Cost Increase Survival Guide
Tips to get beyond the emotional drain of endless cost increases
Graham Leary – October 11, 2021 Reading time: 1 minute
For buyers managing in the current environment, dealing with the relentless flow of cost increases is exhausting and stressful. At times, one may even take it personally and ask, "am I doing a good job, am I failing, and does my company still believe in me." However, in this trying environment, it's important to remind yourself that you are not alone, and it's also essential to have a framework to work from and some processes that will help deliver better results.
Many years ago, when I was starting in procurement and working internationally, our subsidiary was visited by the company's Chief Procurement Officer. He bought with him a VHS (yes, it was a long time ago!) of a presentation by Michael Porter, a renowned Harvard professor. I've never forgotten one point Mr. Porter made. He said, "competition between firms would be governed by how well one firm's supply chain competes with another." In today's cost environment, nothing, I believe, could be more accurate.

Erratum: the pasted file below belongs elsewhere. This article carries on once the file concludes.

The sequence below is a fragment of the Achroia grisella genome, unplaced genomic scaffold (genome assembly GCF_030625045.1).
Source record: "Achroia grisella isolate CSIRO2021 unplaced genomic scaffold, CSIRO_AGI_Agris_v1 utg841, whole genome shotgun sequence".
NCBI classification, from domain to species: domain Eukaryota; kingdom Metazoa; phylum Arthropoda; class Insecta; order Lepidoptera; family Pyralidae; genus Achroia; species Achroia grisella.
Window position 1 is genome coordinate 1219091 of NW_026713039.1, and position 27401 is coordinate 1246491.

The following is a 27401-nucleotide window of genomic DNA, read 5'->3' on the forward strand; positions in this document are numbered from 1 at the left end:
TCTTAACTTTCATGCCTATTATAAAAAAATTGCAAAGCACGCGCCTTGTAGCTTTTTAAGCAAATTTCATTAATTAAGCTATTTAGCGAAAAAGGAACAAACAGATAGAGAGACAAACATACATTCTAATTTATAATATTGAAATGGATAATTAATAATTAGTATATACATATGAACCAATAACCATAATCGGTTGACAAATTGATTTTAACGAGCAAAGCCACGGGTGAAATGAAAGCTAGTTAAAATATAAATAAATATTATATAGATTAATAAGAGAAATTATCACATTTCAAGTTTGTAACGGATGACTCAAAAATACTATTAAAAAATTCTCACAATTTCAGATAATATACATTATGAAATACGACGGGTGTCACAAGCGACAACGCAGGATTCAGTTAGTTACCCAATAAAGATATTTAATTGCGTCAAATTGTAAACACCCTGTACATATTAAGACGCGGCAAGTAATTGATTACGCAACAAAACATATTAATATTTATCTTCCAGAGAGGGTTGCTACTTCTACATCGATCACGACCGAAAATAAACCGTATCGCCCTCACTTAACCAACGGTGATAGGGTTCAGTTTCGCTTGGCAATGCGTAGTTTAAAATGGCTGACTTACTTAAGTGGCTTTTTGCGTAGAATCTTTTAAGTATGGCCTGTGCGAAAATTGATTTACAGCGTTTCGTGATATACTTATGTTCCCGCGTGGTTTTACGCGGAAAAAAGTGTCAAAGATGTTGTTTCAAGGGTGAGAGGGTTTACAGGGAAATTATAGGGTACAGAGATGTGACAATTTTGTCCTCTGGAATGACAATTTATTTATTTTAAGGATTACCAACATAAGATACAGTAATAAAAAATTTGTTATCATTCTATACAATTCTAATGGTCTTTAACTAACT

Without much doubt, your competitor's supply chain is also highly challenged, but how is your supply chain competing? What are the strengths and the opportunities? For example, even though you are taking materials cost increases, you partnered with a supplier bringing them on-site to manufacture a critical component (near vertical integration), giving you an advantage. On the other hand, your competition appears to be ditching low-performing SKUs, freeing up materials for high-volume SKUs. Yet you've been reluctant to bite the bullet. Just a few examples that can help build a "framework" to prioritize resources and areas of focus.
Earlier this year, a colleague Dan Wooldridge and I co-authored an article providing our insights on "processes" and a "playbook" to help manage cost increases. "Getting hit with cost increases - be prepared more are coming." Read it here at the below link.
Since then, the environment has worsened, heightening the need for buying teams to be: knowledgeable about markets, understand cost drivers, have a cross-functional approach, and have a negotiation playbook.
Developing a framework that focuses on how your supply chain can maintain or grow its competitive advantage within this environment and utilizing the negotiation playbook will not only help today but also in the future when this tide inevitably turns.
Graham Leary is the founder of James Alistair LLC – a boutique procurement & supply chain consulting company.
Find us at: https://www.jamesalistair.com
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